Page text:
Researchers today work at the computer as much as in the field or in the lab, often grabbing computing resources and applications from research centers and cloud sites across the country or the world. However, data sets are typically centralized, and computation is built around the data as permanent function. As a result, research infrastructure is very expensive to maintain, and hard to share and adapt, even in the age of big data, where research data sets can be widely distributed.
RENCI’s Networking Research Group aims to make distributed, data-intensive research more flexible and collaboration friendly. Through a project funded by the National Science Foundation’s Global Environment for Network Innovations (GENI) project, they are working to connect networked cloud sites as needed to provide resources and applications for experimentation and discovery, and production activities, including data-intensive computing.
The buzz phrase for their work is Networked Infrastructure as a Service (NIaaS), a model that allows for provisioning of network functions alongside compute and storage resource provisioning. The RENCI project is ExoGENI, a joint effort with Duke University and IBM that links NSF GENI resources to open cloud computing resources and dynamic circuit fabrics that allow users to specify the network services they need for their job in real time.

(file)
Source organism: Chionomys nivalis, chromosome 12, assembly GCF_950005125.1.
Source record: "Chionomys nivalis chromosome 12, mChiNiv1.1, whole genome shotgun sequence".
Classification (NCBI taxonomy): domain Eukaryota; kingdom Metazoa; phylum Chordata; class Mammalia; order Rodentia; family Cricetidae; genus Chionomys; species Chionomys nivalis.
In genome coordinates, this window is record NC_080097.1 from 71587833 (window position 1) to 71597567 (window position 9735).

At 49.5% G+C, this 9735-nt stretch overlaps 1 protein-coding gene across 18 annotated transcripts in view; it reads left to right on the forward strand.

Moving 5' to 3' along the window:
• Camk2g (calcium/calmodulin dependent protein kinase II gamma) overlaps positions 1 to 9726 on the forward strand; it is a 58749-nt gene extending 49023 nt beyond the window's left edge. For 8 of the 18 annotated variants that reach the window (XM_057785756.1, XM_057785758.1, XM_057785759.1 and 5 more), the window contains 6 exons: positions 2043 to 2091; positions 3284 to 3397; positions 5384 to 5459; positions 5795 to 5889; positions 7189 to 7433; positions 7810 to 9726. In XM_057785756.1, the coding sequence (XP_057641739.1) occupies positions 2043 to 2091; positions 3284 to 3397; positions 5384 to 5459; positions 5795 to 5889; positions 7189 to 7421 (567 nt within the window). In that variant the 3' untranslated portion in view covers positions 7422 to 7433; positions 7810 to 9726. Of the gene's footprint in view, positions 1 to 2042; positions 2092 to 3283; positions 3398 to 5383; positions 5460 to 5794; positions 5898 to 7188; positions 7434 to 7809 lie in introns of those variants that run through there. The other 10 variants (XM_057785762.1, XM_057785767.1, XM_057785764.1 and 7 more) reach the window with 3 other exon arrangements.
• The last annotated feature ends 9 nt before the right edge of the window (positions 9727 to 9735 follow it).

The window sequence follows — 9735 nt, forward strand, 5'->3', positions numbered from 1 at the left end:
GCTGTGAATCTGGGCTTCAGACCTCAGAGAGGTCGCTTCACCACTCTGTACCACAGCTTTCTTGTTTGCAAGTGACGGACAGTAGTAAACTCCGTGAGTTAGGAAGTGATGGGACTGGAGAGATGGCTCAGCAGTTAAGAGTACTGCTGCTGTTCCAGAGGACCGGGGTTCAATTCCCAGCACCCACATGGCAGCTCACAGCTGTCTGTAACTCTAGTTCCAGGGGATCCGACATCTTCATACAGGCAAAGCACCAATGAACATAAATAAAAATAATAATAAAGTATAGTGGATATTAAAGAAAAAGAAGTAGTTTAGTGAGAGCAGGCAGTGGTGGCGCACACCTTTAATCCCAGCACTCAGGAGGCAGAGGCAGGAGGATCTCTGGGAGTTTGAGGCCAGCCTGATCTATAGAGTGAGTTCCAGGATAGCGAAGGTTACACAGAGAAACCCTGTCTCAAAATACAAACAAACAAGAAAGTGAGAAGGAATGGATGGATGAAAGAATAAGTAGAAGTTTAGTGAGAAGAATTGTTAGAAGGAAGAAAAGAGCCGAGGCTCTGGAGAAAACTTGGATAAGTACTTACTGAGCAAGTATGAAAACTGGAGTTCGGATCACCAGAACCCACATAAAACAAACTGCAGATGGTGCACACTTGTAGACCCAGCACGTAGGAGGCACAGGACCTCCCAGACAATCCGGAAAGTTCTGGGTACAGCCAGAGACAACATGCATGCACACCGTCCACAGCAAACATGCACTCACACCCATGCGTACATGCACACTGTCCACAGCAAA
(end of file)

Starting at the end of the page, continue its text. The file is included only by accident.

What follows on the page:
ExoGENI offers a glimpse of how research networks and the next version of the Internet could operate. You can read about it now in a new RENCI White Paper: Visions of a Future Internet: The ExoGENI Example.